But in addition to her many qualities, Beyoncé is also good at room-reading. She definitely realizes her fans need to be lifted and released. regeneration Undoubtedly, it’s a celebration of resilience, as expressed in the lead single, which introduces a punchy house tune as it insists: “You won’t hurt my soul.”
As documented since publication, regeneration It’s a celebration of black queer dance music. It combines references to underground houses and the history of technology with touchstones like Chic, with guitarist Nile Rodgers playing the irresistible “Cuff It.” Donna Summer admonishes dancers to ‘release your swing’ to New Orleans bouncing music queen Big Freedia.
regeneration received some criticism. Kelly took to social media to say she did not have permission to use her 2003 song “Milkshake” for “energy.” Beyoncé has removed brief interpolations, just as she removed lyrics on “Heated” after she was criticized for being competent. (Yes, that’s the same word Lizzo was recently forced to drop from her hit “Grrrls.”)
But this album, released so far without any videos—which has filled all of her recent albums—is largely celebrated rightly for what it is: a party opener that can provide a A lip balm that doesn’t break your soul. The problems plaguing “America” have never been elucidated, but it has been suggested that any solution should include a sensory privilege: “Booty gon’ do what it want to.”
The album cover image of Beyoncé in a bikini on a holographic horse appears to be a reference to a 1977 photo of Bianca Jagger at Studio 54. In her Instagram post revealing the cover, Beyoncé wrote, regeneration “Let me feel free and adventurous when no one else is moving. My purpose is to create a place to scream, release, feel free. I hope you find joy in this music.”
That feeling of release and joy is nothing Mr Morale is all about. Lamar’s work is a thoroughly intense and extremely dense work that tackles black masculinity and shoulders the burden of being the voice of his generation.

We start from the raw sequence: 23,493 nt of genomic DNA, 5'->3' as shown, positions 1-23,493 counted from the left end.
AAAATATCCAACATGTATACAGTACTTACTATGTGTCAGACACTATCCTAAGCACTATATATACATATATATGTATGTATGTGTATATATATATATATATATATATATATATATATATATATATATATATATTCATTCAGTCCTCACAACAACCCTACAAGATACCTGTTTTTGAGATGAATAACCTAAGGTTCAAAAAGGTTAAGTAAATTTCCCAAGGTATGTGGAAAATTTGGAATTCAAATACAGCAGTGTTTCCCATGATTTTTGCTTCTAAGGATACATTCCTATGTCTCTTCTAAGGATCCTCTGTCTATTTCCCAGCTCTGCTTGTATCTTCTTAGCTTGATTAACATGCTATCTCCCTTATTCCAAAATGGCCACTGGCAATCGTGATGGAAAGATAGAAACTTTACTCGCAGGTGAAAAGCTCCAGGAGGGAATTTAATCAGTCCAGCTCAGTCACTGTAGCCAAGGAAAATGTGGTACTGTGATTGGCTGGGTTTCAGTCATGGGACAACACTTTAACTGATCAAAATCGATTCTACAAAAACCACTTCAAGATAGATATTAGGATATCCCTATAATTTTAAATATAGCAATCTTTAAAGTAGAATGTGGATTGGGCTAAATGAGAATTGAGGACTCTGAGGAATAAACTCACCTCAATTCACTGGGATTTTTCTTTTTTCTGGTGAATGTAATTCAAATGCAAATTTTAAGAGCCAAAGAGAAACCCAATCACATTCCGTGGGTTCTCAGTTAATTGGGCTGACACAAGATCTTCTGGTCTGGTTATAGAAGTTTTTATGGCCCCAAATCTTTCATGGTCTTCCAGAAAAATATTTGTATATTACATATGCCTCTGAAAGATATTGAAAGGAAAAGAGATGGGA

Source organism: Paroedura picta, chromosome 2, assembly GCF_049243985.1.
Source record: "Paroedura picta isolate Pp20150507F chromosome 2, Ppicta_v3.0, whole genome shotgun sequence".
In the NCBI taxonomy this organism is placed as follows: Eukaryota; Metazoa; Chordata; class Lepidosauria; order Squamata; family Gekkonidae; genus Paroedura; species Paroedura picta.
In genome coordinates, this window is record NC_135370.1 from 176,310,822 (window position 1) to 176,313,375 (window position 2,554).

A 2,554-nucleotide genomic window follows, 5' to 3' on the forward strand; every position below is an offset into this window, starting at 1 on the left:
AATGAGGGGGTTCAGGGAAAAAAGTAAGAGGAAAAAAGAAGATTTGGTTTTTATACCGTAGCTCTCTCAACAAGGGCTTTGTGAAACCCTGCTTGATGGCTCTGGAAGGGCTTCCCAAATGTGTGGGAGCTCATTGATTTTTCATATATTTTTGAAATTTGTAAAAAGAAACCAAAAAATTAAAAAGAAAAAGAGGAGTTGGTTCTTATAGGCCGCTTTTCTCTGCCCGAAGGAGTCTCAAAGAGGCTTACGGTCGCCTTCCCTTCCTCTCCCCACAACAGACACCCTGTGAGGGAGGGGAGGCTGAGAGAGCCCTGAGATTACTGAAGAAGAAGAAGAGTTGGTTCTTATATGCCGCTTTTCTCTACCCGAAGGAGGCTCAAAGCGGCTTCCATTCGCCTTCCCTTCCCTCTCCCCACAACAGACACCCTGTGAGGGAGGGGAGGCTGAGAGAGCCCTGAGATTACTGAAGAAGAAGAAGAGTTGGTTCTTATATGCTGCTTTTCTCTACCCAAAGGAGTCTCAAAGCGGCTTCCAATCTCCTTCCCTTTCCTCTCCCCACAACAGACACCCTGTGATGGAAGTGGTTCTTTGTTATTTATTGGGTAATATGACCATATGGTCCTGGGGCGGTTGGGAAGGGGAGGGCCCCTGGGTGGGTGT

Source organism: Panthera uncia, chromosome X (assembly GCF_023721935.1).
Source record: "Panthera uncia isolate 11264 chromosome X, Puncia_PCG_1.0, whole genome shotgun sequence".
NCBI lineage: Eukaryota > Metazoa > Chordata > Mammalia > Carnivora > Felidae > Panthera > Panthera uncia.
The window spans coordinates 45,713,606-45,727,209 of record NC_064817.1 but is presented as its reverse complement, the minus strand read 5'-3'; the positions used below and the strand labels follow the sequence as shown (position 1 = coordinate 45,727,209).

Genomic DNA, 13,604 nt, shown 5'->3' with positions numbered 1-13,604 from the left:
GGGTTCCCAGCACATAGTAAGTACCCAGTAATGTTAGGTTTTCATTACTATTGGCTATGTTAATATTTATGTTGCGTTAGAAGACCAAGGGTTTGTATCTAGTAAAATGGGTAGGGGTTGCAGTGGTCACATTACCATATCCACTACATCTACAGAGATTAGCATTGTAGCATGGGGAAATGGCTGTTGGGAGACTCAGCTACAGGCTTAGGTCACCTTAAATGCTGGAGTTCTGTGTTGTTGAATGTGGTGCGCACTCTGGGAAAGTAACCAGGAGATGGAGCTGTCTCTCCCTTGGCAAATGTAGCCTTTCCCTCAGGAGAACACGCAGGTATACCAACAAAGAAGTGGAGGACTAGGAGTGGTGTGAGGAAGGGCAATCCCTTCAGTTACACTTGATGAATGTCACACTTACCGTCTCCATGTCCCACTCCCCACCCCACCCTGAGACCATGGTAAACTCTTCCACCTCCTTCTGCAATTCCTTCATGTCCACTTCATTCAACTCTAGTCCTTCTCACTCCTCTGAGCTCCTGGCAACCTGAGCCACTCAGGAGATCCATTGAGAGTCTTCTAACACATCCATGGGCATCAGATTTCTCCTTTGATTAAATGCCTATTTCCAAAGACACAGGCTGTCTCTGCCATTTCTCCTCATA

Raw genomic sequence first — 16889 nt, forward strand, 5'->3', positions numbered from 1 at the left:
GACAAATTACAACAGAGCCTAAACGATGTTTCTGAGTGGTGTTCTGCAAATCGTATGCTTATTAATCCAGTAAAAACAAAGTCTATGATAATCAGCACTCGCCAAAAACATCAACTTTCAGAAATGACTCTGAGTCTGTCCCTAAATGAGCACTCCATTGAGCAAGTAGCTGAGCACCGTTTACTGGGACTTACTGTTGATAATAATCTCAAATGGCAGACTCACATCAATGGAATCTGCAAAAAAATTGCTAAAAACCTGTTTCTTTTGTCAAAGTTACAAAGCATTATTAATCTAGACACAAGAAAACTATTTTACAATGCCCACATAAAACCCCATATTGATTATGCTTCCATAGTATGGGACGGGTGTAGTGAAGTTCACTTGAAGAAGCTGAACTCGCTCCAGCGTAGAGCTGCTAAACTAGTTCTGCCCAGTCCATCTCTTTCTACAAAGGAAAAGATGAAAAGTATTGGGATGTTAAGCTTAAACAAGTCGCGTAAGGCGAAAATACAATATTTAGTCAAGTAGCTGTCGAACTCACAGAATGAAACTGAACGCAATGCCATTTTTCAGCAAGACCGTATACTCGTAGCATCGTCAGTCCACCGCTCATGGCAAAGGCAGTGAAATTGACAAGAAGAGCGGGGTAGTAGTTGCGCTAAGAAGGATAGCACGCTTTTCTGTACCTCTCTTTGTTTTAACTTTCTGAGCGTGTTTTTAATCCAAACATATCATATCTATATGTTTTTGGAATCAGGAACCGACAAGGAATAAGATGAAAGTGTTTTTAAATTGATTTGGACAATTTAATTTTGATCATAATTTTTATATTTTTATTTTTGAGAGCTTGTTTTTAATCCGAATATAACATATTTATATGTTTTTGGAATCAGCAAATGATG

The avant-garde on the album cover is there, in stark contrast to Beyoncé as Lady Godiva on the dance floor. Lamar and his fiancée Whitney Alford are pictured with their two children, with the rapper holding one and looking out of the camera. A gun was tucked into his pants, and a crown of thorns was placed on his head. Here comes the trouble.
No one expects Kendrick Lamar to make party music, so it’s no surprise Mr Morale Not all dance floor sausages.Back to his career 2012 album good boy, ad city, Lamar has always been the most self-analytical rapper. His combination of contemplative and combative sides is a big part of his greatness.
still, Mr Morale It’s shocking how important he is to the pressure to be some kind of hip-hop oracle.The tension was there from the start, as Lamar confided “I’m going through something” and cited the exact number of days that passed between releases Damn. and Mr. Morale’s release.
Lamar does find a way to release in the face of personal trauma Mr Morale, but he also spent a lot of time uneasy about what was expected of him.unlike beyonce regenerationhe did take the blame lightly.
It will be interesting to see if he can turn that tension into a catharsis in concert when the Big Steppers tour plays with Wells Fargo on Tuesday.Looking at the gig list since the tour started last month shows that Lamar has been starting and ending the show with a single song Mr Morale His title expresses his lack of interest in being on the dance floor or elsewhere: “Savior.”
Kendrick Lamar, Baby Keem and Tanna Leone on the Big Stepper Tour at Wells Fargo Center, 3601 S. Broad St., Aug. 9 at 7:30 p.m. $59-169, wellsfargocenterphilly.com.